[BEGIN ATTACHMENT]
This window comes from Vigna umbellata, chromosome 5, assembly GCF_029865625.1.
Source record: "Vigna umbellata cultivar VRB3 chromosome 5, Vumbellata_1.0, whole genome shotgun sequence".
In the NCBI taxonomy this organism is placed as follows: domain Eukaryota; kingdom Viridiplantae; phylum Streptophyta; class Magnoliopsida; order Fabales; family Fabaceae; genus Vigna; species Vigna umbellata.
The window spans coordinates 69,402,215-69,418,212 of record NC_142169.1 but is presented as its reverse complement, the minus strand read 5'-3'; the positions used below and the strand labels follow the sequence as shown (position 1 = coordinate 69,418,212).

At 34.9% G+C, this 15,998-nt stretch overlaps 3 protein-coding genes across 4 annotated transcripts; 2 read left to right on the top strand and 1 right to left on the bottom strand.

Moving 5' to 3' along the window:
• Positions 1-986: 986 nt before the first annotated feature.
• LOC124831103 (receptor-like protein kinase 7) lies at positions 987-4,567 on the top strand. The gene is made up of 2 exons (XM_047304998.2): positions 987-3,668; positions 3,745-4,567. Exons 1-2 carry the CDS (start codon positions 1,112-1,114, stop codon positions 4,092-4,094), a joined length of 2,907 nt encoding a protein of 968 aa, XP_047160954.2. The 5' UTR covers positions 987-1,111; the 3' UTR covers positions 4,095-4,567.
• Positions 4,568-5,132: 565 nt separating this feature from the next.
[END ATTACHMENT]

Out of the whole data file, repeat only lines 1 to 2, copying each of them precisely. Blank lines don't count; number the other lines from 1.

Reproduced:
This window comes from Vigna umbellata, chromosome 5, assembly GCF_029865625.1.
Source record: "Vigna umbellata cultivar VRB3 chromosome 5, Vumbellata_1.0, whole genome shotgun sequence".